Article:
Ecuador, this is one of the most fabulous family-friendly destinations, especially if your kids are old enough to appreciate things like side trips to the Galapagos Islands.
I also want to mention the Azores, these are group of islands, an autonomous region of Portugal. It`s sophisticated, great food, wonderful beaches. Only a four-hour flight from Boston. And great bargains.
GHARIB: Mark, do you need a travel agent to get the best bargains or are you better off doing it yourself?
ORWOLL: I always like to do my own research but never hesitate to go to a travel agent. I booked a cruise for my family who went through a travel agent but they often can get you discounts that you can`t find anywhere else and they will almost always be able to give you great travel planning advice.
MATHISEN: Have the cruise lines had to reduce prices to lure travelers back? Because, of course, they`ve had some notable publicity problems with illnesses and breakdowns.
ORWOLL: Right. In general, the cruise lines have not had to reduce their prices. In fact, they have been inching upwards for a number of years. The old days when you could get a cruise cabin for $50 a night, those days are gone. You`re actually paying a good value, you`re getting a good value. But the cruise lines aren`t having to reduce their rates, no.
GHARIB: Give your best advice for a family of four. You know, the parents and two kids, 8, 10, 12 and they want to do something in the United States and don`t want to break the bank and have a good vacation.
ORWOLL: I`ve got a great idea. I`ve done this with my family, on my occasions. We like to go to a big city on the weekends. We`ve done to Philadelphia, we`ve done Boston, we`ve done Los Angeles.
The thing is, the business travelers are gone and the hotels are desperate to fill the rooms, oftentimes at rock bottom prices. Plus, you have fewer crowds and you`re still going to be able to enjoy the museums, all the restaurants, the zoos, gardens, all of the amenities that most big cities have.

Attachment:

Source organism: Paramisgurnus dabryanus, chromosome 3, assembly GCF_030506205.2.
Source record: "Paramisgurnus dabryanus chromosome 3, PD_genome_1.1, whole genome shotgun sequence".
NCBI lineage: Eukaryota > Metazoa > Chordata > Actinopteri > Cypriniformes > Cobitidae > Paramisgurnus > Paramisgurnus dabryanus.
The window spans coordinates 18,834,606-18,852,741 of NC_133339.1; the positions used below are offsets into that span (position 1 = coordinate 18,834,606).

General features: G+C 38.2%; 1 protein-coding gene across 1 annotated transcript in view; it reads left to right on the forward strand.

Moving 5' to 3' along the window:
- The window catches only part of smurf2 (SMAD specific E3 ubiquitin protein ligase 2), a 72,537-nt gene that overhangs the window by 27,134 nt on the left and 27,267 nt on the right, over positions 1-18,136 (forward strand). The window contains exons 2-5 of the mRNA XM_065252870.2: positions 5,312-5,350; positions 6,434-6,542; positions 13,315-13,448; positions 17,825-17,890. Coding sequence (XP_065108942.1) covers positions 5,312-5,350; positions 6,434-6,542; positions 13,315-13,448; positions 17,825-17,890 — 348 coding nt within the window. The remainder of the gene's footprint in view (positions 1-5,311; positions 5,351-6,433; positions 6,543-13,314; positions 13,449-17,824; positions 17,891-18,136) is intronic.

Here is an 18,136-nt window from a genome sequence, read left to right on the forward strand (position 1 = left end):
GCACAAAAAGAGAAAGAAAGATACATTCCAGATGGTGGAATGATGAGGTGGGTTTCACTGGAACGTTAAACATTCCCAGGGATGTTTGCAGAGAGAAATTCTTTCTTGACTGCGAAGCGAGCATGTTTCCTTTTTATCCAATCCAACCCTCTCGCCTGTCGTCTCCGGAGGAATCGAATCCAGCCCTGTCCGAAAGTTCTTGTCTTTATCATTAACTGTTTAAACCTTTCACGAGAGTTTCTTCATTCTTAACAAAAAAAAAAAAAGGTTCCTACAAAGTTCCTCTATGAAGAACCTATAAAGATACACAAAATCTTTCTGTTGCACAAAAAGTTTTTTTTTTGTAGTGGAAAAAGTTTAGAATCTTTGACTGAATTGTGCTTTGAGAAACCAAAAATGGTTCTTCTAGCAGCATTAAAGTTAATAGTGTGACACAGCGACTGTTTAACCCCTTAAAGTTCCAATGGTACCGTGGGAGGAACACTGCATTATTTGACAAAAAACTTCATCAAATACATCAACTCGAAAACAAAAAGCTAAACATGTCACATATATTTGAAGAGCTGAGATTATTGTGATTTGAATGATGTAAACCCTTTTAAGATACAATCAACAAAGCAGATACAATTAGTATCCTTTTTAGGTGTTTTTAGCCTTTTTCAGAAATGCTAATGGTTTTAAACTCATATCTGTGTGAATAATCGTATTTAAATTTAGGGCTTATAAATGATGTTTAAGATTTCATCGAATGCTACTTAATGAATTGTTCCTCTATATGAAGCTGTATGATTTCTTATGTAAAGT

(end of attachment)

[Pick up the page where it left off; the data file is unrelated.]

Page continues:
MATHISEN: Great place for kids is my hometown of Washington, D.C. On a weekend, so many and all of the museums, the Smithsonians, Mark, are free. It`s beautiful.
ORWOLL: You know, again, I`ve done that with my family. It is one of our favorite destinations.
So, don`t neglect the big city that you can drive to. It`s a great way to save money and have a terrific family vacation.
MATHISEN: Colonial (INAUDIBLE) — but it`s hot. It`s hot.
ORWOLL: Yes, it`s true.
MATHISEN: Thanks very much.
ORWOLL: All right. Thank you both.
MATHISEN: Mark Orwoll of “Travel & Leisure” magazine.
GHARIB: Up next, expensive eats. Why anyone who is the king of the grill might not want to look at their grocery bill. We`ll explain.
But, first, more commencement speeches from top business leaders.
(BEGIN VIDEO CLIP)
SHERYL SANDBERG, FACEBOOK COO: Your career and your life is going to have start and stop, zigs and zags, twists and turns. That`s especially true in our economy, which is a really tough one. Take full advantage of every opportunity you get to develop your skills.
Each of us find our own way on our own time. You may not love every job you have but you can learn from every job you have.
JACK LEW, TREASURY SECRETARY: I know public service is in your DNA.
People with your training, your values, and your talents do not fall into line. They chart their own course. They take the unbeaten path. They follow their inner compass. I know this will be true for you.
(END VIDEO CLIP)
GHARIB: Memorial weekend also officially means it`s the summer of blockbuster season. The movies have a lot riding on the next few months.
It`s a time that brings in almost half of Hollywood`s revenue.
Morgan Brennan looks at what Tinseltown is hanging its hat on this summer.
MORGAN BRENNAN, NIGHTLY BUSINESS REPORT CORRESPONDENT (voice-over):
Superheroes: monsters and apocalypses. That`s what you can expect to watch at the box office this summer, starting with “Godzilla.” The $160 million remake distributed by Warner Brothers debuted in theaters to major fan buzz earlier this month.
DAVE KARGER, FANDANGO: Like most that end with a number in the title are going to be the ones that do the best. So, it`s really a summer that`s dominated by sequels, comic book movies, prequels, superhero movies, that`s what the core movie fans really seem to want.
BRENNAN (on camera): So far this year, U.S. ticket sales are up about
5 percent to $3.5 billion. That bodes well going into the busy summer season. May through August typically accounts for almost half of almost all of U.S. box revenue each year.